Chemical Chickens? You May Want to Put Store-Bought Rotisserie Chickens on Naughty Processed Foods List
By Joy Stephenson-Laws, JD, Founder
We’ve all done it. You’re in the grocery store, filling your cart with fresh fruits and vegetables and raw grass-fed meat with every intention to go home and cook a nice healthy meal from scratch and then you smell it – the rotisserie chicken. It smells good, and it screams convenience when, in all honesty, you really don’t want to cook after a long day of work and other responsibilities.
If I go this route, I purchase my rotisserie chicken from Whole Foods or Gelson’s. I was alarmed when I came across an article from NBC’s TODAY that discusses how several Costco shoppers noticed that the rotisserie chickens they purchased had an odd chemical taste to them.
“I thought I was losing it/had Covid again when I tried a rotisserie chicken recently and it tasted…chemically and soapy? So odd,” said one consumer on Reddit.
“Yes, I’ve noticed a distinct chlorine-like taste. I’ve stopped eating it, about a year(?) ago due to the strange chemical taste,” said another consumer.
This is certainly unacceptable. According to TODAY, a representative from Costco declined to comment.
Some consumers, and even Costco warehouse and deli workers, believe they may have an explanation for these chemical-tasting chickens.
“In 2019, Costco opened a chicken facility in Nebraska that produces an astonishing 2 million chickens per week to be distributed to its stores. Still, that is only enough to fulfill 43% of its rotisserie supply — and 33% of its raw chicken supply, meaning that some customers' chickens are supplied in other ways,” according to the report from TODAY.
Apparently, you could be getting a chicken either from their in-house brand which comes from their processing plant in Nebraska, or you could be getting a chicken raised in California from Foster Farms.
“The foster farm chickens are of lower quality and tend to cook differently than ours. Which is (due to) the fact that they’re water cooled while ours are air chilled,” said a deli worker.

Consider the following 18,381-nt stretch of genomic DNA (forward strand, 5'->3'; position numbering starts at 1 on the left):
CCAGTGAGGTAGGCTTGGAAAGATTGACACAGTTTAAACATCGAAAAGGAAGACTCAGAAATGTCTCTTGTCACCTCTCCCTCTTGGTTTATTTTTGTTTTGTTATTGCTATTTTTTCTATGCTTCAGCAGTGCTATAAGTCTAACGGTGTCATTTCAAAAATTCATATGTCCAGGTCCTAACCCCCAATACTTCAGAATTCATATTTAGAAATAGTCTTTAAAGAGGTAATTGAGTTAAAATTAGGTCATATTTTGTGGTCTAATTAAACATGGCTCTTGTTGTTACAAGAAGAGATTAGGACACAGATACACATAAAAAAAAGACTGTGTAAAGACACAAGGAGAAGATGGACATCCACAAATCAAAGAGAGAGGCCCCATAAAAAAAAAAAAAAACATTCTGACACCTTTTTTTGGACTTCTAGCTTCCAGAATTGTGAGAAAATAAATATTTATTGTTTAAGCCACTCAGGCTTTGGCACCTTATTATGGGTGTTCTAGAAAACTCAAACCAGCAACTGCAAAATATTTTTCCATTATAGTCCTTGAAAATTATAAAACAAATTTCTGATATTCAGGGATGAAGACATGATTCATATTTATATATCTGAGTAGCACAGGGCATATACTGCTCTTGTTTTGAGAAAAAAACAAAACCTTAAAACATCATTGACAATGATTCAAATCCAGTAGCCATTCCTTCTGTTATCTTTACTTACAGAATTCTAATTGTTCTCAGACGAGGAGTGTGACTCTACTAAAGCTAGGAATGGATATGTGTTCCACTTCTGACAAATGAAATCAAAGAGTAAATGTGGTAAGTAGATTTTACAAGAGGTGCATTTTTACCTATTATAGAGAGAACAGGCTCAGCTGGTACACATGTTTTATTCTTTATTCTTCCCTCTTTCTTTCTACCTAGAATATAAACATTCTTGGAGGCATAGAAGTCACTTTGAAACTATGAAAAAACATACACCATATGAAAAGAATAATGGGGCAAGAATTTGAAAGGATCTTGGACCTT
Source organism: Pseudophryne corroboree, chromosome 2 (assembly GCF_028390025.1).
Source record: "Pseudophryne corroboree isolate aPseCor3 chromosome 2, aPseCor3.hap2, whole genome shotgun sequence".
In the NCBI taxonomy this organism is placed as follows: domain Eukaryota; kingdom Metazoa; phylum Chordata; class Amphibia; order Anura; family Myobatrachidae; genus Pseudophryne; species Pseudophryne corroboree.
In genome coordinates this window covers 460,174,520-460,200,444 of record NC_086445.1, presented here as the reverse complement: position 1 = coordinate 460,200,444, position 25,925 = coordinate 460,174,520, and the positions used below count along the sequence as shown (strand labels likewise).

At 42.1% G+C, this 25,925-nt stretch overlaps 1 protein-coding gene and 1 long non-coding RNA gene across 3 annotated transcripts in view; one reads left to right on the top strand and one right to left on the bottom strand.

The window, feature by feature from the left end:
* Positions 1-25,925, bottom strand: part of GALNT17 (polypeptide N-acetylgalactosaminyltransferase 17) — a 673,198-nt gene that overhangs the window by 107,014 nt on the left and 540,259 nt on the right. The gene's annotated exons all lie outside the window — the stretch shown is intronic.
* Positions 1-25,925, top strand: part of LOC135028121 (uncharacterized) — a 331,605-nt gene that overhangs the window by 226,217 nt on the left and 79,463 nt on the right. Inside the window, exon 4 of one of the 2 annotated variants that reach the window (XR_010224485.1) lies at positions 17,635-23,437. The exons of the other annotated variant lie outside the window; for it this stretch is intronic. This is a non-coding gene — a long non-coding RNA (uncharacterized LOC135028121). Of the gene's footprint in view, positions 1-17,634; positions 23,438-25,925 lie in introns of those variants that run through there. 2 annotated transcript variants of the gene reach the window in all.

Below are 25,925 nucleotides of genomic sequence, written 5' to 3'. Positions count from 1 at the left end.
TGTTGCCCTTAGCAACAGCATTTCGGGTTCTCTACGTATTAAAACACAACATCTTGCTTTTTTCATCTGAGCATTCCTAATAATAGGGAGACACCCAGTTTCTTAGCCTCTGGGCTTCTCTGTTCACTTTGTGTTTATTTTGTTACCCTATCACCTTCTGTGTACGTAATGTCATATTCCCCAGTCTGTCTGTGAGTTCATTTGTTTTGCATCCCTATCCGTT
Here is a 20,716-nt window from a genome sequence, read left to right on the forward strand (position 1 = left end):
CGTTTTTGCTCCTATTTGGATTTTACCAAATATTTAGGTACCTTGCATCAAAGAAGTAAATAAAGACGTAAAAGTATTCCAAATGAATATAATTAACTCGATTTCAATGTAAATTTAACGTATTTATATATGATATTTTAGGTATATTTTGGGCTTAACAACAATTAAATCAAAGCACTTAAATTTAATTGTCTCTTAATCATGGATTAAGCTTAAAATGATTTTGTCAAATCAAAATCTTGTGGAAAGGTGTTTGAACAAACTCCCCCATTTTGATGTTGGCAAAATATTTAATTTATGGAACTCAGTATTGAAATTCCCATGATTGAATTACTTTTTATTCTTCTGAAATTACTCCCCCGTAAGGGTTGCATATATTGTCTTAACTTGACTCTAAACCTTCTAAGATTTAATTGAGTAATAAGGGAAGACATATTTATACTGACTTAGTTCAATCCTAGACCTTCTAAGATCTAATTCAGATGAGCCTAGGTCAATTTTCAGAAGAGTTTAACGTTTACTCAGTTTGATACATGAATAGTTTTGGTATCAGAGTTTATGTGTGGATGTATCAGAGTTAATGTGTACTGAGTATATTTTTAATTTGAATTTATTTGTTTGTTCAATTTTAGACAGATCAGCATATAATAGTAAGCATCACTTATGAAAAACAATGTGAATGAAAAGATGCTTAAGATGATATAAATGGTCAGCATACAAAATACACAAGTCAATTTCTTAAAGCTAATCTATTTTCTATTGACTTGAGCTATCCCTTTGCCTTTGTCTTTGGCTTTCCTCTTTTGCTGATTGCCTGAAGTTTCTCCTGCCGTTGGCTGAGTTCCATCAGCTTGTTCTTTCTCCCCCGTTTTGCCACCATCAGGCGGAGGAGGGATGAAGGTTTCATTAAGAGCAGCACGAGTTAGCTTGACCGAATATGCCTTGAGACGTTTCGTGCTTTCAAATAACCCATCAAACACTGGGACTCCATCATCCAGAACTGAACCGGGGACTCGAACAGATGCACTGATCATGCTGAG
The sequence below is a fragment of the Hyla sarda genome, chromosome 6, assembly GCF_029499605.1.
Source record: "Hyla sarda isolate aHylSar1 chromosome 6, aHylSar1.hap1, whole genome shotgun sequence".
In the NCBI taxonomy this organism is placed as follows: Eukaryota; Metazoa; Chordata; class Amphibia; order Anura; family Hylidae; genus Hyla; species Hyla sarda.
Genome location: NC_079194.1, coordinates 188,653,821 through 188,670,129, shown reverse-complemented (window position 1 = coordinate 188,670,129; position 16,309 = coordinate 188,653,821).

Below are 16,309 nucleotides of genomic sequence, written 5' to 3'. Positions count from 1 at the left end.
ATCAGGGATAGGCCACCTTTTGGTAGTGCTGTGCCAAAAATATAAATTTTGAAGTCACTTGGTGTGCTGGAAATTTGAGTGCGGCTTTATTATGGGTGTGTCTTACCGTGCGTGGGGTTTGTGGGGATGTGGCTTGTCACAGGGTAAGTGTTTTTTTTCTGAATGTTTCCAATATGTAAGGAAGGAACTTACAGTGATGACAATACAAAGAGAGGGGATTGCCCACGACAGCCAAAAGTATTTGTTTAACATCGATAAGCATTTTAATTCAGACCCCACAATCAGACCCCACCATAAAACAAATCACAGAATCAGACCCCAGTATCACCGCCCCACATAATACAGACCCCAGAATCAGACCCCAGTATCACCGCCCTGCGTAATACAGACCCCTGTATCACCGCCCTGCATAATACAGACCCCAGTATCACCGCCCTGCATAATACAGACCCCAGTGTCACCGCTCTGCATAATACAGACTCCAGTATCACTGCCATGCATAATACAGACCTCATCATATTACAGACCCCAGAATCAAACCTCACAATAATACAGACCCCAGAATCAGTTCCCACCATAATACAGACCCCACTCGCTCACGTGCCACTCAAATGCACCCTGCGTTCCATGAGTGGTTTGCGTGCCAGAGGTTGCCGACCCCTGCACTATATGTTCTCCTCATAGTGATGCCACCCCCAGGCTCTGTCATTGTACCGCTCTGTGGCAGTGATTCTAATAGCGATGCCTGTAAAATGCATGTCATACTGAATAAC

“If your chicken is gross, it’s most likely due to the fact that it’s a foster farm chicken.”
In my opinion, this still does not explain why these chickens may have a chemical taste to them, but this all motivated me to learn more about these convenient, rotisserie chickens overall and explore if we should really be eating them at all.
Processed foods are not in their natural state such as chicken (usually!), fish, egg, broccoli, carrot, grapes, apple, sweet potato (You get the idea. Think one-ingredient foods that come from the land, sea or trees). Processed foods are foods that have been heavily altered with additives and preservatives that greatly prolong their shelf life and make them addictively delicious. There is a reason why you may find it practically impossible to eat just one cookie or not polish off an entire bag of family size (large) chips, and, of course, why those rotisserie chickens at your local grocery store smell so good.
Unfortunately, I believe we have to put these chickens on the processed foods list. The consumption of processed foods has been linked to so many health issues such as heart disease, type 2 diabetes, hypertension, obesity, depression and even cancer. So many of these prepared chickens receive injection solutions containing sugar, high amounts of sodium and processed ingredients and additives that prevent bacterial growth and extend shelf life.What's really alarming is the amount of sodium these chickens can contain.
One report discusses an investigation by the National Chicken Council.
“According to their investigation, Sam’s Club’s ‘Member’s Mark Seasoned Rotisserie Chicken’ contained 550mg of sodium in a single 3-ounce serving. Put into perspective, that’s about one quarter of your recommended daily sodium intake.”
This is extremely concerning, because consuming too much sodium (which many Americans do) is known to contribute to the development of high blood pressure (hypertension).
If you just look at the label on the container of a prepared chicken, you will probably see a list of ingredients you don’t even recognize. Ideally, we want to always know what is exactly in the foods we eat and what is going into our bodies.
I don’t do it often, but I guess my rotisserie chicken days are over. It most definitely takes more effort (as do most things in regard to making the healthier choice), but preparing your own chicken is the way to go. It’s worth it for the taste and for your health. I highly recommend splurging on buying organic, and if you can support a local farmer that’s even better.
If roasting the chicken in the oven, stuff the cavity with lemon, garlic and fresh rosemary and thyme. I promise you this will smell better than any prepared chicken in the store. Pair your chicken with some roasted veggies or a green salad, and you have a delicious, nutrient-rich meal.
Remember, it's always important to be an informed consumer and always be curious about what you are eating.
Enjoy your healthy life!
Disclaimer: This article is not intended to provide medical advice. Please consult with your doctor or another competent healthcare practitioner to get specific medical advice for your situation.
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